Undoubtedly, the biggest barrier of post-merger integration is the conflicting corporate cultures of the individual companies. Management consultant Rick Maurer likens corporate mergers to the marriage of two single parents each with their own children — “just because mom and dad are so in love, they fail to see that the kids don’t get along.”

During a merger, two organizations with unique cultures cease to exist and a new organization is supposed to establish. The erstwhile individual organizations simply will not let go of the past and move on. In time, when the “stronger” partner tries to thrust its culture on the new combined organization, employees of the “weaker” partner resist change. This impairs cooperation among employees, as was case with AT&T’s unsuccessful acquisition of NCR in the early ’90s.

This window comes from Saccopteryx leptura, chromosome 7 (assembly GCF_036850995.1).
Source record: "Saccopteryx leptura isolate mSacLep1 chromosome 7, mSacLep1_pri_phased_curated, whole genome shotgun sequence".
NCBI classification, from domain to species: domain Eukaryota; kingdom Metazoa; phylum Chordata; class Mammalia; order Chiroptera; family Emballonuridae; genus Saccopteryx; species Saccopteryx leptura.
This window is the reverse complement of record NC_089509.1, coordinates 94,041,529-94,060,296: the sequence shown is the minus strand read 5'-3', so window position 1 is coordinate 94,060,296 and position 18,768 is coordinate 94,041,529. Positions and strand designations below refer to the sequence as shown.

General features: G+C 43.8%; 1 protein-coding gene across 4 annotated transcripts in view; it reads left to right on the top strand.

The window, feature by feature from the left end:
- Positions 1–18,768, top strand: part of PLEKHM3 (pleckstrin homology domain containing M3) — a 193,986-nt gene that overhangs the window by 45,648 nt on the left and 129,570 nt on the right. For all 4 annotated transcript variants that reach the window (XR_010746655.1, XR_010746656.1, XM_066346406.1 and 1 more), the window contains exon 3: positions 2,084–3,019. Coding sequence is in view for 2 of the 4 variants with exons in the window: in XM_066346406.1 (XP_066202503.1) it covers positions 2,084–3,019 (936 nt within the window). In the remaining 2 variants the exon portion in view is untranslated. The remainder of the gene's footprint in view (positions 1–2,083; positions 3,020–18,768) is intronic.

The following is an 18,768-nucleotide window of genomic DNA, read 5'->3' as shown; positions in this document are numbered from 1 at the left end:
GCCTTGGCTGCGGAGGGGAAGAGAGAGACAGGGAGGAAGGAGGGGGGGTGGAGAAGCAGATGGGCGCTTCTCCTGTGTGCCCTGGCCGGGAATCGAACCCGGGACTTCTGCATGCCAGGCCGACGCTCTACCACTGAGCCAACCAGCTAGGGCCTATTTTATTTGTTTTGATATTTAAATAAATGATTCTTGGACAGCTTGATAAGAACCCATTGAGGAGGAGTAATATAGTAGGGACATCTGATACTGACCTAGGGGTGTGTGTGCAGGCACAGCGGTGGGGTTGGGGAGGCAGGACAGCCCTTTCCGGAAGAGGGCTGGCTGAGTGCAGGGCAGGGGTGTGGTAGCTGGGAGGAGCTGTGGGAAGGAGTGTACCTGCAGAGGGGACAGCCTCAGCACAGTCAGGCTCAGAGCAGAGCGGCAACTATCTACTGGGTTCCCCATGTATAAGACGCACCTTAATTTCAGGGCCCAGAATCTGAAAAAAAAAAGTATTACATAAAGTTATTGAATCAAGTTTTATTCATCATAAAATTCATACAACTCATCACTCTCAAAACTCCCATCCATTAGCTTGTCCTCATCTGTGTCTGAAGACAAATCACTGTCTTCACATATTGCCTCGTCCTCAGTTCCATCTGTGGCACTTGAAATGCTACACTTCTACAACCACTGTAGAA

Forcing Employees to Mesh

Ill-fated Daimler-Chrysler merger suffered from cultural differences If cultural differences are far apart, the merged companies often fail to compromise and stick to a middle ground. The ill-fated Daimler-Chrysler merger suffered immensely from differences in the engineering and corporate cultures of the supposedly equal partners, Daimler-Benz and Chrysler Corporation, as well from differences in the national cultures of Germany and the United States. Within years of the merger, the dominance of the Daimler culture did not go well with employees in the United States. In December 2001, DaimlerChrysler CEO Jürgen Schrempp exclaimed, “What happened to the dynamic, can-do cowboy culture I bought”